Fiction & Biography . , I . . .


Youth (Seeker 8. Warburg $514.99) 0.0.

Aspiring artistes in fiction do not make the most likeable of protagonists. Think Stephen Dedalus, the ultimate miserable black-clad bore who sets out for Paris to embrace the world of art in Joyce’s Portrait Of The Artist. . .. In fact, much more compelling are those spot-on satires on such artistic pretensions, like Sue Townsend’s Adrian Mole books, whose incompetent poetry makes

McGonagall look like Burns.

At first sight, the central character of two-time Booker winner J.M. Coetzee’s latest novel shares something of the humourless self-importance of a Dedalus. When the book opens, the protagonist - whose name we eventually discover to be the

rather innocuous John - is nineteen-years-old, residing in a one-room garret in Cape Town and studying for his bachelor’s degree in mathematics while nursing dreams of becoming an important


His heroes are the modernists Pound, Eliot, Ford Maddox Ford, Henry James - whom he devours ravenously as a form of self-tutelage, without ever betraying any artistic instincts of his own. Indeed, in the whole novel, Coetzee exhibits only a few lines of John’s poetry from the laughably bad Portuguese Rock-Lobster


Later, John concludes that to become a truly great poet, he must go in search of life experience. Moreover, he must take up residence in one of the world’s great artistic cities. As Paris involves the tricky conundrum of learning French, the young aesthete ends up in London, not at the heart of swinging 60$ hedonism, but as a trainee computer programmer at IBM, and treated with some

suspicion for his colonial origins.

In John, Coetzee has created a believable

portrait of youthful self-absorption and naivety, though his intention is not to poke cruel fun at his character’s fate. That he wishes to be a poet is not hugely significant, but the choice of vocation accounts for John’s sensitive reaction to the hostile surroundings in which he finds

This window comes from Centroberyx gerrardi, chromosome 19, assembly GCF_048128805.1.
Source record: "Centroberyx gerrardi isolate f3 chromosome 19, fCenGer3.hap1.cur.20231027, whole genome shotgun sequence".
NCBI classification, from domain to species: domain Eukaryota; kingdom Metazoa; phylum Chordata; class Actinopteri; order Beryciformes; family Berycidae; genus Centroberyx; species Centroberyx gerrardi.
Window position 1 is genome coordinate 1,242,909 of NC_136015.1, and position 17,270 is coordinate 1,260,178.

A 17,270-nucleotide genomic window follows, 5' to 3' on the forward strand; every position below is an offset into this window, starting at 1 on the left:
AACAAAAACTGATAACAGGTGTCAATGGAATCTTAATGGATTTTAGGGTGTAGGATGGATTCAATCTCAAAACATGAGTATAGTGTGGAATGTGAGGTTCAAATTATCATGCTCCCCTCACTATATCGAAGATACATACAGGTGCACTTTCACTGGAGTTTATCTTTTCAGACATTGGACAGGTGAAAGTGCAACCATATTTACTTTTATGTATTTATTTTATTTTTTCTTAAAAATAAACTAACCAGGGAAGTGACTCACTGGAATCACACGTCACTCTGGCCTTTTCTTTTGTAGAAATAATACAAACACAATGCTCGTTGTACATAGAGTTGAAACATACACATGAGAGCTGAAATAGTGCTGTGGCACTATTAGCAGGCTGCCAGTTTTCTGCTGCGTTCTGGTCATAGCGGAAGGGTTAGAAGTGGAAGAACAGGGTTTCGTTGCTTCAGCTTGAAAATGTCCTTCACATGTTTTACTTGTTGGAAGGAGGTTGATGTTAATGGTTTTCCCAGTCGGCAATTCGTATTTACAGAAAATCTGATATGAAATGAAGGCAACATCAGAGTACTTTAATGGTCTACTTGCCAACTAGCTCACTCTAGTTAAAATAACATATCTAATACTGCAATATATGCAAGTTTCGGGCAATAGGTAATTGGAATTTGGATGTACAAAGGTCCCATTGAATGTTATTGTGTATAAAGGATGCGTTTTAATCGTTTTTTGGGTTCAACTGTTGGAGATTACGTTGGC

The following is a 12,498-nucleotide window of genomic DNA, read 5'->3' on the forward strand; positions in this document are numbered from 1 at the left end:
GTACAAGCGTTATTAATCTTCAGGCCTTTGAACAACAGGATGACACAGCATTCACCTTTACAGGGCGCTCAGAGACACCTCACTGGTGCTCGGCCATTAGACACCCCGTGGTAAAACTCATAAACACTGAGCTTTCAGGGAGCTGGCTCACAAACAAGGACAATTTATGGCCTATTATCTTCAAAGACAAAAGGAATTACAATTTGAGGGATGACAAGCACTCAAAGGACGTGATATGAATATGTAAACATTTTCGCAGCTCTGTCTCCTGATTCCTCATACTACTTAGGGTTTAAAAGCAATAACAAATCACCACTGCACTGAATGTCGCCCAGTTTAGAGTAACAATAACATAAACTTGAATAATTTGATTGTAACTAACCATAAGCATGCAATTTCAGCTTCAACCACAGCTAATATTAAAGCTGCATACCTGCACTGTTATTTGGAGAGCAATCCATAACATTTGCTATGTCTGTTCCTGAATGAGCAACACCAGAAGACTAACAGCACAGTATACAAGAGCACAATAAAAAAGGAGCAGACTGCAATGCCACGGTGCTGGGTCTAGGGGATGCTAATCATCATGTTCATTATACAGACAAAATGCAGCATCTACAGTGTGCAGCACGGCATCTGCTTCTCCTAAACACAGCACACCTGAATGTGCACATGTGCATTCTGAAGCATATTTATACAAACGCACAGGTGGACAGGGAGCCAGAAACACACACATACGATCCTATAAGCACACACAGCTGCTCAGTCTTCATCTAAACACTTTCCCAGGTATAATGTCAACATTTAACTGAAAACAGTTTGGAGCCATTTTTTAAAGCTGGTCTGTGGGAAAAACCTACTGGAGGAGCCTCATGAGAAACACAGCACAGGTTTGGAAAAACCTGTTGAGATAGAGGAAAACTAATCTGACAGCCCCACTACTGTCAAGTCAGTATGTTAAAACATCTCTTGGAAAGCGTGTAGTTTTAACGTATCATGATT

Throughout, Coetzee succeeds in conveying the sense of alienation John suffers and creates for himself, firstly through his efforts to distance himself from his rural Afrikaaner background, and later because of his soulless existence in London. In his stark, potent prose, the author communicates the stifling, machine-like environment of IBM, inviting comparisons with the daily grind of today’s

offices and call centres.

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A quietly profound portrait of a young man

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This environment ultimately defeats John. He becomes caught up in his work, plays cricket with his colleagues in his lunch hour, and gives up on poetry. Yet, Coetzee’s vision is not entirely bleak. Wandering from cafe to cinema to the reading room of the British Museum on his

rare days off, John meets and briefly draws relief from

various sources, most notably an Austrian au pair and a brilliant young Indian computer programmer.

John’s concern for Ganapathy the Indian who, having been removed from the shelter of his family home, quietly rots away in a filthy flat, is particularly touching. It is in these moments, when we are shown the shared humanity between outsiders, that Coetzee’s novel is at its most

quietly profound. (Allan Radcliffe)